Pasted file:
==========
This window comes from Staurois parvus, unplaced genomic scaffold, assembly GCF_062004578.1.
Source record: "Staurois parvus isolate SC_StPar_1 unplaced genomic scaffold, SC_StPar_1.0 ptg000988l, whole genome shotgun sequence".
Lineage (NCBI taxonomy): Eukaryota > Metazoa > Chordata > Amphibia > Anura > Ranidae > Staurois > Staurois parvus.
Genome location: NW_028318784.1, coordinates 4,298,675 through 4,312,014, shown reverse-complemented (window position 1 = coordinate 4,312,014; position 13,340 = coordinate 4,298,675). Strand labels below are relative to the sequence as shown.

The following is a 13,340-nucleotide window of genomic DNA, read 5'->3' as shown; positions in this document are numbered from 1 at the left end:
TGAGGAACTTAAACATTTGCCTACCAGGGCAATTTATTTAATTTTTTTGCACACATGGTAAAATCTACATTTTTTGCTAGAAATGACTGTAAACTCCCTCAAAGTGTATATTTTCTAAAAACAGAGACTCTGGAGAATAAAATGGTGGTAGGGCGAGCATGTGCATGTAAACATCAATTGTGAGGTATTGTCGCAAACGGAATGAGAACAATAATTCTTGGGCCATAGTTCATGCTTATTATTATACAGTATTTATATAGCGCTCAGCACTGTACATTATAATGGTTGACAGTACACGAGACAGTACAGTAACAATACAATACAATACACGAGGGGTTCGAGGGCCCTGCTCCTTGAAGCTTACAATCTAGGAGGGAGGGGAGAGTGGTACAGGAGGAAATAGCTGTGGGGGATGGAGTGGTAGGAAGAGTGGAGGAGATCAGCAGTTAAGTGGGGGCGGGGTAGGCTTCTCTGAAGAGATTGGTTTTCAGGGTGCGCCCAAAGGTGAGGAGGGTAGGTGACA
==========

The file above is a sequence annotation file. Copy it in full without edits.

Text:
This window comes from Staurois parvus, unplaced genomic scaffold, assembly GCF_062004578.1.
Source record: "Staurois parvus isolate SC_StPar_1 unplaced genomic scaffold, SC_StPar_1.0 ptg000988l, whole genome shotgun sequence".
Lineage (NCBI taxonomy): Eukaryota > Metazoa > Chordata > Amphibia > Anura > Ranidae > Staurois > Staurois parvus.
Genome location: NW_028318784.1, coordinates 4,298,675 through 4,312,014, shown reverse-complemented (window position 1 = coordinate 4,312,014; position 13,340 = coordinate 4,298,675). Strand labels below are relative to the sequence as shown.

The following is a 13,340-nucleotide window of genomic DNA, read 5'->3' as shown; positions in this document are numbered from 1 at the left end:
TGAGGAACTTAAACATTTGCCTACCAGGGCAATTTATTTAATTTTTTTGCACACATGGTAAAATCTACATTTTTTGCTAGAAATGACTGTAAACTCCCTCAAAGTGTATATTTTCTAAAAACAGAGACTCTGGAGAATAAAATGGTGGTAGGGCGAGCATGTGCATGTAAACATCAATTGTGAGGTATTGTCGCAAACGGAATGAGAACAATAATTCTTGGGCCATAGTTCATGCTTATTATTATACAGTATTTATATAGCGCTCAGCACTGTACATTATAATGGTTGACAGTACACGAGACAGTACAGTAACAATACAATACAATACACGAGGGGTTCGAGGGCCCTGCTCCTTGAAGCTTACAATCTAGGAGGGAGGGGAGAGTGGTACAGGAGGAAATAGCTGTGGGGGATGGAGTGGTAGGAAGAGTGGAGGAGATCAGCAGTTAAGTGGGGGCGGGGTAGGCTTCTCTGAAGAGATTGGTTTTCAGGGTGCGCCCAAAGGTGAGGAGGGTAGGTGACA